Federal study lays groundwork for Texas coastal barrier

A $6 billion storm-surge barrier gate is just one component of a system of measures to shore up the entire Texas coast against hurricanes the U.S. Army Corps of Engineers is recommending in a preliminary study released in October—the latest chapter in the region’s decadelong pursuit of an “Ike Dike.”

“It’s going to happen; there’s never been any doubt here about that,” said Bob Mitchell, president of the Bay Area Houston Economic Partnership. “But our biggest fear is that another hurricane is going to hit, and it’s going to cost lives and cost the industry, and it’ll be too late.”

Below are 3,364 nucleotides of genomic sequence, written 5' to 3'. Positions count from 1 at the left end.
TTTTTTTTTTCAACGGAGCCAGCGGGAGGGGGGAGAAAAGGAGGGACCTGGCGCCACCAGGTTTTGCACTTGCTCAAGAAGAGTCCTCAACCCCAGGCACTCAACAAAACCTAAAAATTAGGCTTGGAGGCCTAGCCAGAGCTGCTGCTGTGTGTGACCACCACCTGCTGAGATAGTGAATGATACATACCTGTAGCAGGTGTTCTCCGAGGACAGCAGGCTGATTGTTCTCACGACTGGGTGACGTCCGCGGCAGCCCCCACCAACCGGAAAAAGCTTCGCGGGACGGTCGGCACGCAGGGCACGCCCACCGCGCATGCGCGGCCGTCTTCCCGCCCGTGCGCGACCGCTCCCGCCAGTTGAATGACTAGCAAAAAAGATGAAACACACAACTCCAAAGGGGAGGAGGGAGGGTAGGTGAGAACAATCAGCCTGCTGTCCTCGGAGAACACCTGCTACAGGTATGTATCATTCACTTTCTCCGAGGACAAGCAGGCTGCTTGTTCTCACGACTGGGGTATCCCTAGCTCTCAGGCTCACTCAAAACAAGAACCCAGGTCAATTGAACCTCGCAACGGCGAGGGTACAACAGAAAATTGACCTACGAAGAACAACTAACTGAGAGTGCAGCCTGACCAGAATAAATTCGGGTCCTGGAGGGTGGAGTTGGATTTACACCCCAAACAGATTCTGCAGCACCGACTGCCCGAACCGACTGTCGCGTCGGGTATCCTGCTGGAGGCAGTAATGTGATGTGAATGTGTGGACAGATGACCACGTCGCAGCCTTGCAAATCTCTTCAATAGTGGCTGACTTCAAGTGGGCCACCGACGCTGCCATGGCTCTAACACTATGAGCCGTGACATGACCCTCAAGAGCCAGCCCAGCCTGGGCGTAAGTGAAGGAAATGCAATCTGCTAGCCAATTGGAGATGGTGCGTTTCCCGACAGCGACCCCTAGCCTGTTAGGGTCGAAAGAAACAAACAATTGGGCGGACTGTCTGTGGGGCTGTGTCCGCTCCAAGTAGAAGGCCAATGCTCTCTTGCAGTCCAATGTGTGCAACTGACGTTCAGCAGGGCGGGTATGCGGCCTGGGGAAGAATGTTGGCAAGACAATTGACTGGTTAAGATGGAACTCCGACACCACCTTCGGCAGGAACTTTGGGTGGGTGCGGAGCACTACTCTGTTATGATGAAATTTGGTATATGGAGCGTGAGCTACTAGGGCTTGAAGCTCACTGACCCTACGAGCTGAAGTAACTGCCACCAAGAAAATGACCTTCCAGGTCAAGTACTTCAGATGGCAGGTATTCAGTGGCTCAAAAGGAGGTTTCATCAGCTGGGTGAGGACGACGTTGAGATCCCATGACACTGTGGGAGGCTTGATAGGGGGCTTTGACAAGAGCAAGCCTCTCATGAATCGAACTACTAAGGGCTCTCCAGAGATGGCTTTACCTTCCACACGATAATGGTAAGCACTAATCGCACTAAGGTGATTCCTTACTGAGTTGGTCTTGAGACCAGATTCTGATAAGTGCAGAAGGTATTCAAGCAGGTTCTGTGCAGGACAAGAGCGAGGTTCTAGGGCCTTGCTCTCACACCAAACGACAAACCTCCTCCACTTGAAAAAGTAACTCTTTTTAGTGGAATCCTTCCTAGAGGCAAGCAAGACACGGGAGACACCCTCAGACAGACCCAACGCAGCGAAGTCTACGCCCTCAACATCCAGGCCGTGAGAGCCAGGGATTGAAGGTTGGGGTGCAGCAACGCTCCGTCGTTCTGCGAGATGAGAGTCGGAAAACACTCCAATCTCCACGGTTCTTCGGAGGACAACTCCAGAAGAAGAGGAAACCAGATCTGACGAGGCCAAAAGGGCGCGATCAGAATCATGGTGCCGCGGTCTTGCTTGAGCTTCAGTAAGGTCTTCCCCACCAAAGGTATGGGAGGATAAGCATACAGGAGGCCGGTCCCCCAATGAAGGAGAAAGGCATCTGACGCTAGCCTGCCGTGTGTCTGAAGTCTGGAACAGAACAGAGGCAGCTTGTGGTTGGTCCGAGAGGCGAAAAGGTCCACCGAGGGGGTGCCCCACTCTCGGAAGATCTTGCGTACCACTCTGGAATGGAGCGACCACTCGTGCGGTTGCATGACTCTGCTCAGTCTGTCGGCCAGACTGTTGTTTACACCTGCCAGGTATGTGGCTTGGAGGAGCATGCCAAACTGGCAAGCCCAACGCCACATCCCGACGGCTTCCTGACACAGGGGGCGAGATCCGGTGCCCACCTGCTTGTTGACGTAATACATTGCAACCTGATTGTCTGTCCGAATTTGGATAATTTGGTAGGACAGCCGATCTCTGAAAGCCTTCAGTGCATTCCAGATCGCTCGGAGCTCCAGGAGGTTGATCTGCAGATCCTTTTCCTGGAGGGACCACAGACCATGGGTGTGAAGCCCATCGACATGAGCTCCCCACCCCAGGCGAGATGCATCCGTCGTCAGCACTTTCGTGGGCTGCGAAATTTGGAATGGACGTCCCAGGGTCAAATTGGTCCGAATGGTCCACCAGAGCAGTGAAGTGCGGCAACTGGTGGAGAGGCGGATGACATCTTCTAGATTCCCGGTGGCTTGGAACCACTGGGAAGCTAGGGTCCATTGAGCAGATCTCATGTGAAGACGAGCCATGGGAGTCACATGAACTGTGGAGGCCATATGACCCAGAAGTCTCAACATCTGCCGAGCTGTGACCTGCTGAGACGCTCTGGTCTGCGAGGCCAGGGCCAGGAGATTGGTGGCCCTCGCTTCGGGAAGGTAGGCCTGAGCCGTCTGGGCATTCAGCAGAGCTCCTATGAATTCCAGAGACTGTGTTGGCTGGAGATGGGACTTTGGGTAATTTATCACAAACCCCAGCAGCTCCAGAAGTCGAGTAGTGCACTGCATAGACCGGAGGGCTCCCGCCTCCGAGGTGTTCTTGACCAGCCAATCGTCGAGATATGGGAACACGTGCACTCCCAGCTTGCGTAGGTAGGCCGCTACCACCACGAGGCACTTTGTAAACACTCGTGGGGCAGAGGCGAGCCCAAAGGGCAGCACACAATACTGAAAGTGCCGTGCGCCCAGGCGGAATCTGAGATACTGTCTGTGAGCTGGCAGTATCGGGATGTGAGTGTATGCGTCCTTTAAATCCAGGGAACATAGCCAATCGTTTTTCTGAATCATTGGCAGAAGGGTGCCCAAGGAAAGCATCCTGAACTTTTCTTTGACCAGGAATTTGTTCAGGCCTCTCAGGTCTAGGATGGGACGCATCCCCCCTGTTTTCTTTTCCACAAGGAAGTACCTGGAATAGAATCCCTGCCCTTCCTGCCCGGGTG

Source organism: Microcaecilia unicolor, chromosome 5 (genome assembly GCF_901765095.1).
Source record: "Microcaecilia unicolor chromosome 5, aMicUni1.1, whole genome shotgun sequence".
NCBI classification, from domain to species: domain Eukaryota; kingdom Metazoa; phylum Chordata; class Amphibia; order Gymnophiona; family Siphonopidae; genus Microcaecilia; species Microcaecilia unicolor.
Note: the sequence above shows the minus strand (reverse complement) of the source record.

The draft plan is open to public comment until Jan. 9 and has already drawn comments from stakeholders and environmental groups, who question the plan’s ecosystem effects.

In 2021 the study is expected to go before federal lawmakers, who will need to commit to as much as $31.8 billion to implement it over the next several decades.

Despite the price tag Texas Land Commissioner George P. Bush, whose office funded the study, said he is optimistic the political climate is in the its favor.

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